Plenty of student landlords were around in the mid to late Eighties when, instead of shelling out rent money, many parents bought a house outright and installed their son or daughter who let extra rooms to other students.

Some parents made a profit in the end. Many others at least recouped the money they would have had to spend on rent.

In 1991, a year after John Edwards graduated from Coventry and moved back to Nottingham, he bought a three-bedroom mid-terraced house in Coventry which he let to students.

He says: "I paid pounds 34,000 and even now it is worth only pounds 2,000 more. The market has hardly moved."

The bad times yielded good results. One year his tenants were four girls. He often visited the house and started dating one of them. He and Mandy married last year.

Bristol University 0117-928 9000; Coventry University 01203 631 313; Edinburgh University 0131-650 1000; Glasgow University 0141-339 8855; University College London 0171-387 7050; Oxford University website; Damian Harrington 0171-862 8072; Department of the Environment 0181-691 9191.

Home Helpers

From the University of London accommodation information sheet:

l Never sign anything you do not agree or do not understand. Get it checked first. It is illegal for an agency to charge a fee to be on their list or to provide addresses of properties. They can only charge a fee once you have secured accommodation. Ask before you look.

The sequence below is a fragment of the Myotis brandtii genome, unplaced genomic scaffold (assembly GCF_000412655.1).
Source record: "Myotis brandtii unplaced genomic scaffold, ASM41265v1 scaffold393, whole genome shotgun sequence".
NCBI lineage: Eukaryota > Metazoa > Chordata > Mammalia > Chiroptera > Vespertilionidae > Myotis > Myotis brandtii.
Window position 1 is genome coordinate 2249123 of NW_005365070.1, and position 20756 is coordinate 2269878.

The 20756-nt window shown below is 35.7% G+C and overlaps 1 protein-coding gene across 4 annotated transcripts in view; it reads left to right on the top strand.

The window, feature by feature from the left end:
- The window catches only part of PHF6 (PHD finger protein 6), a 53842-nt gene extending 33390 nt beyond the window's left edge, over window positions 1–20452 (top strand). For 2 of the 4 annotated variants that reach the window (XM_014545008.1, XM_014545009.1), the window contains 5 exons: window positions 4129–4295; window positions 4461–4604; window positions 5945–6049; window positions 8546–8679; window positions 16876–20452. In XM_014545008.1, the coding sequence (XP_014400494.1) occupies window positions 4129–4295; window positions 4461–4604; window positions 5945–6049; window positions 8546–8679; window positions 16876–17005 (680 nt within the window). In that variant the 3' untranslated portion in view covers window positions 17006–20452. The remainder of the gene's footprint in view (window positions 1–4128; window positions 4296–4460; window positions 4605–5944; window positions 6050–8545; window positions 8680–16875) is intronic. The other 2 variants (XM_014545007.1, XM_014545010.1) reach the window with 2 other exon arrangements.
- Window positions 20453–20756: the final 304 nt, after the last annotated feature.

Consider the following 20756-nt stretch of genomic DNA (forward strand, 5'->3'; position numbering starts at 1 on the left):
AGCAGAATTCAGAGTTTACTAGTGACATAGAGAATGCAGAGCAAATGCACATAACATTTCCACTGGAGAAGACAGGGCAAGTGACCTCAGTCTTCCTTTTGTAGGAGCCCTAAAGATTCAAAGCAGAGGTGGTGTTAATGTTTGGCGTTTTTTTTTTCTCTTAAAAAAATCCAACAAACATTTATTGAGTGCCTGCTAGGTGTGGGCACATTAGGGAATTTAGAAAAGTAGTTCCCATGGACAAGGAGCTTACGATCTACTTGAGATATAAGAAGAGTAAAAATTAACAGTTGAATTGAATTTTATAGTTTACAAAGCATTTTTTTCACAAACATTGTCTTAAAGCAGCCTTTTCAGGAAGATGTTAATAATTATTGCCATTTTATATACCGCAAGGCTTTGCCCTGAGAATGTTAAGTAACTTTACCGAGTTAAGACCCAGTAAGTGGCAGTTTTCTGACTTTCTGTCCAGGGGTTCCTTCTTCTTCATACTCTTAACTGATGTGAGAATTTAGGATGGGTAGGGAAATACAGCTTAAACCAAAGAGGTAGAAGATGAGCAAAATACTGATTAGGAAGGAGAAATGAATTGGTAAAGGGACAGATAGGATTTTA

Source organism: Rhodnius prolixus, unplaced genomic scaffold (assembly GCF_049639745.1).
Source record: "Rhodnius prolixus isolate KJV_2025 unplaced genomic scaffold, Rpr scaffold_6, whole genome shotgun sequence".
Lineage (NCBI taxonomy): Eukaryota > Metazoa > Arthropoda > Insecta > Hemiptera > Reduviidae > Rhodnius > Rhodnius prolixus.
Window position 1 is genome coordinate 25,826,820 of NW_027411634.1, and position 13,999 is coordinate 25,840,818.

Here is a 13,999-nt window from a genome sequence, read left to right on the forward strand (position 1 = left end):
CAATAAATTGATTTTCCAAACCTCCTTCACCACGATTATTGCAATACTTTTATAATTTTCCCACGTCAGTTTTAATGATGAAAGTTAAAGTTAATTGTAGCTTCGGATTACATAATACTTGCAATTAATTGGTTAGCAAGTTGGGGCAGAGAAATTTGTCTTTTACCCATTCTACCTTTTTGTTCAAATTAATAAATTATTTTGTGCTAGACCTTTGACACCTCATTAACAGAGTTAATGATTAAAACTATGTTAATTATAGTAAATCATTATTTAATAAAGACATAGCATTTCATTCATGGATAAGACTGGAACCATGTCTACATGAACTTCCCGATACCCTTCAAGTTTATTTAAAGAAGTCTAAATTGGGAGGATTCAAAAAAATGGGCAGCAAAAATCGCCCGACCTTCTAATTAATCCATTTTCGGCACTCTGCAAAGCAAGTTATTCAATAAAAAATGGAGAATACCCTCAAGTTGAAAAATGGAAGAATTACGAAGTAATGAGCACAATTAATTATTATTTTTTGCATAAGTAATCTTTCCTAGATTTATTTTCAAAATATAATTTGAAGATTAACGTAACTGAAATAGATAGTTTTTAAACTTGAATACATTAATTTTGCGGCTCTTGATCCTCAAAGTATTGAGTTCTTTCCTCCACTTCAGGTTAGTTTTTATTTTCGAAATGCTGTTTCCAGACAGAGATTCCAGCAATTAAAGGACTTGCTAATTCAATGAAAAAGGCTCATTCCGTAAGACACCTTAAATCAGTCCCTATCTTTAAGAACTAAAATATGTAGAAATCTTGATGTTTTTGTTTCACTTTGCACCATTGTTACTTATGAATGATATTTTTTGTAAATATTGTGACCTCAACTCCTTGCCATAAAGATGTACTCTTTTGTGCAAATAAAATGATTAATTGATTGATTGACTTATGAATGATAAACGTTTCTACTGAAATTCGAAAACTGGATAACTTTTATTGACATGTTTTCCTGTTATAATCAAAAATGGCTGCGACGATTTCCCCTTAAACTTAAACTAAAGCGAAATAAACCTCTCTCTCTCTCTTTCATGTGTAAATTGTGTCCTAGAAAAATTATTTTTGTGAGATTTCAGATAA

l Who to Live With - Five is the recommended maximum. Over this size, you could find Department of Environment Regulations require the property to have more bathrooms and an automatic fire alarm.

l For your safety and security try not to visit properties alone.

l It is a legal requirement for all gas appliances to be tested annually by a CORGI registered contractor. Ask to see the gas appliances and installations certificate. If none are shown reconsider signing up.

l Are there working smoke and carbon monoxide detectors in rooms and staircases? If the landlord will not provide them - get your own and take them away when you leave.

l Try and talk over the accommodation with the previous tenants.

l A group-assured short-hold tenancy is a joint tenancy, in other words with joint and several responsibility, thus all members of the group will be responsible for payment of the whole rent and other costs of the property and, you will be held responsible for non-payment of rent and other charges by co-sharers.

l Note on the schedule the general cleanliness and condition; marks on walls, carpets, mattresses and knife cuts on kitchen work tops.

Multiple Choice

1. "We can display details of rooms/flats/houses available for letting to a student or member of the university. Although we do not provide a management service and cannot negotiate the letting on your behalf." What is wrong with this quote?

a) The grammar ain't right

b) It needs a comma between "University" and "Although"

c) It needs a semi-colon between "University" and "Although"

d) It needs colonic irrigation between "University" and "Although"

e) all of the above

2. The quote in question one, which appears on the Oxford University web site, suggests that Oxford:

a) should try harder

b) is overrated

c) is resting on its laurels

d) should become a polytechnic

e) all of the above

3. University administrators are obsessed by carbon monoxide, and want students to be obsessed by it, because carbon monoxide is:

a) colourless

b) odourless

c) tasteless

d) a killer

e) all of the above